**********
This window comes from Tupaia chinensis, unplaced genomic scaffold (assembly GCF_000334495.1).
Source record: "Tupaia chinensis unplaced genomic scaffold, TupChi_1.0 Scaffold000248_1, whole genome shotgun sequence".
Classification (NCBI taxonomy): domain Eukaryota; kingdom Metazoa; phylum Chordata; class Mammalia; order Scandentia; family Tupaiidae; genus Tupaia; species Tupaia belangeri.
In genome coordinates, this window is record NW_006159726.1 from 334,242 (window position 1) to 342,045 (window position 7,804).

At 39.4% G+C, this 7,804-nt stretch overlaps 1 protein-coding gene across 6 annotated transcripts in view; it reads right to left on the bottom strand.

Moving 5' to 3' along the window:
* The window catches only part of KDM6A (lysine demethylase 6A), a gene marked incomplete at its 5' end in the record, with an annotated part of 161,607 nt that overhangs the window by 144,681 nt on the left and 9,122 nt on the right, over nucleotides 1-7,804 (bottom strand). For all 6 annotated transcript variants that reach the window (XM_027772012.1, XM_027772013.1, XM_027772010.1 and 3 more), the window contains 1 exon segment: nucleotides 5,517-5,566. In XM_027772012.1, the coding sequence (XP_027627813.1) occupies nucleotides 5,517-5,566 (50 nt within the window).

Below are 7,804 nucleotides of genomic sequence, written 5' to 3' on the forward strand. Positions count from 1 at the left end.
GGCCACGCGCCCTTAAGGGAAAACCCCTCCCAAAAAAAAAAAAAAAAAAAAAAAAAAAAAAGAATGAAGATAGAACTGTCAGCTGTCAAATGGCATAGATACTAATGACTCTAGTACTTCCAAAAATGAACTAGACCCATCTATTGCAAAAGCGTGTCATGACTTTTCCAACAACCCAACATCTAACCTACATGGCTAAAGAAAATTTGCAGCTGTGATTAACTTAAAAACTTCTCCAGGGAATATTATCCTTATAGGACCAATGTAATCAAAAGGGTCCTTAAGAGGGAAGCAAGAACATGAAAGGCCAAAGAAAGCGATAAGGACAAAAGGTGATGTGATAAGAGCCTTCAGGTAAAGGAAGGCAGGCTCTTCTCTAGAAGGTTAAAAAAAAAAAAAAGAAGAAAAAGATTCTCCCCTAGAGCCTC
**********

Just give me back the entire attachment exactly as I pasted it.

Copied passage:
This window comes from Tupaia chinensis, unplaced genomic scaffold (assembly GCF_000334495.1).
Source record: "Tupaia chinensis unplaced genomic scaffold, TupChi_1.0 Scaffold000248_1, whole genome shotgun sequence".
Classification (NCBI taxonomy): domain Eukaryota; kingdom Metazoa; phylum Chordata; class Mammalia; order Scandentia; family Tupaiidae; genus Tupaia; species Tupaia belangeri.
In genome coordinates, this window is record NW_006159726.1 from 334,242 (window position 1) to 342,045 (window position 7,804).

At 39.4% G+C, this 7,804-nt stretch overlaps 1 protein-coding gene across 6 annotated transcripts in view; it reads right to left on the bottom strand.

Moving 5' to 3' along the window:
* The window catches only part of KDM6A (lysine demethylase 6A), a gene marked incomplete at its 5' end in the record, with an annotated part of 161,607 nt that overhangs the window by 144,681 nt on the left and 9,122 nt on the right, over nucleotides 1-7,804 (bottom strand). For all 6 annotated transcript variants that reach the window (XM_027772012.1, XM_027772013.1, XM_027772010.1 and 3 more), the window contains 1 exon segment: nucleotides 5,517-5,566. In XM_027772012.1, the coding sequence (XP_027627813.1) occupies nucleotides 5,517-5,566 (50 nt within the window).

Below are 7,804 nucleotides of genomic sequence, written 5' to 3' on the forward strand. Positions count from 1 at the left end.
GGCCACGCGCCCTTAAGGGAAAACCCCTCCCAAAAAAAAAAAAAAAAAAAAAAAAAAAAAAGAATGAAGATAGAACTGTCAGCTGTCAAATGGCATAGATACTAATGACTCTAGTACTTCCAAAAATGAACTAGACCCATCTATTGCAAAAGCGTGTCATGACTTTTCCAACAACCCAACATCTAACCTACATGGCTAAAGAAAATTTGCAGCTGTGATTAACTTAAAAACTTCTCCAGGGAATATTATCCTTATAGGACCAATGTAATCAAAAGGGTCCTTAAGAGGGAAGCAAGAACATGAAAGGCCAAAGAAAGCGATAAGGACAAAAGGTGATGTGATAAGAGCCTTCAGGTAAAGGAAGGCAGGCTCTTCTCTAGAAGGTTAAAAAAAAAAAAAAGAAGAAAAAGATTCTCCCCTAGAGCCTC